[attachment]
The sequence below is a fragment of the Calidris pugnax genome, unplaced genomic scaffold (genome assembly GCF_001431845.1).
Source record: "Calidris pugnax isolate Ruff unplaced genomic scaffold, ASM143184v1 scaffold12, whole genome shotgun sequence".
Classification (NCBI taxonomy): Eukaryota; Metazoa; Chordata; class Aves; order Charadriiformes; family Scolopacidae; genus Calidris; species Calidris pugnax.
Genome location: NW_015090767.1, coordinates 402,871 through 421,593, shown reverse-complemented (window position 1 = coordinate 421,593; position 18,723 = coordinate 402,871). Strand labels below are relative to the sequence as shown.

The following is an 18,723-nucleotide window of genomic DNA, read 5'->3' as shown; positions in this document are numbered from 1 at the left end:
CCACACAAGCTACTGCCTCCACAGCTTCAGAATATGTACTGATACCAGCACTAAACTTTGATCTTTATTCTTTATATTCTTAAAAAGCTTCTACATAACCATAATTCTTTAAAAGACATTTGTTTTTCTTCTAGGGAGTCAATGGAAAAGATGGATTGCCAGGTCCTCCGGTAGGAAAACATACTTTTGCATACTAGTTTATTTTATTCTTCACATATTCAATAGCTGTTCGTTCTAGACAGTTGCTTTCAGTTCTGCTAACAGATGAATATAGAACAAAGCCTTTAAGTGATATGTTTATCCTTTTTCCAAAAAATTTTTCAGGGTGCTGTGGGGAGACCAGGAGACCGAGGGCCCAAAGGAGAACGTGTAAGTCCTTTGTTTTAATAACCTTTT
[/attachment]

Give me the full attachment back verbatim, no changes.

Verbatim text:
The sequence below is a fragment of the Calidris pugnax genome, unplaced genomic scaffold (genome assembly GCF_001431845.1).
Source record: "Calidris pugnax isolate Ruff unplaced genomic scaffold, ASM143184v1 scaffold12, whole genome shotgun sequence".
Classification (NCBI taxonomy): Eukaryota; Metazoa; Chordata; class Aves; order Charadriiformes; family Scolopacidae; genus Calidris; species Calidris pugnax.
Genome location: NW_015090767.1, coordinates 402,871 through 421,593, shown reverse-complemented (window position 1 = coordinate 421,593; position 18,723 = coordinate 402,871). Strand labels below are relative to the sequence as shown.

The following is an 18,723-nucleotide window of genomic DNA, read 5'->3' as shown; positions in this document are numbered from 1 at the left end:
CCACACAAGCTACTGCCTCCACAGCTTCAGAATATGTACTGATACCAGCACTAAACTTTGATCTTTATTCTTTATATTCTTAAAAAGCTTCTACATAACCATAATTCTTTAAAAGACATTTGTTTTTCTTCTAGGGAGTCAATGGAAAAGATGGATTGCCAGGTCCTCCGGTAGGAAAACATACTTTTGCATACTAGTTTATTTTATTCTTCACATATTCAATAGCTGTTCGTTCTAGACAGTTGCTTTCAGTTCTGCTAACAGATGAATATAGAACAAAGCCTTTAAGTGATATGTTTATCCTTTTTCCAAAAAATTTTTCAGGGTGCTGTGGGGAGACCAGGAGACCGAGGGCCCAAAGGAGAACGTGTAAGTCCTTTGTTTTAATAACCTTTT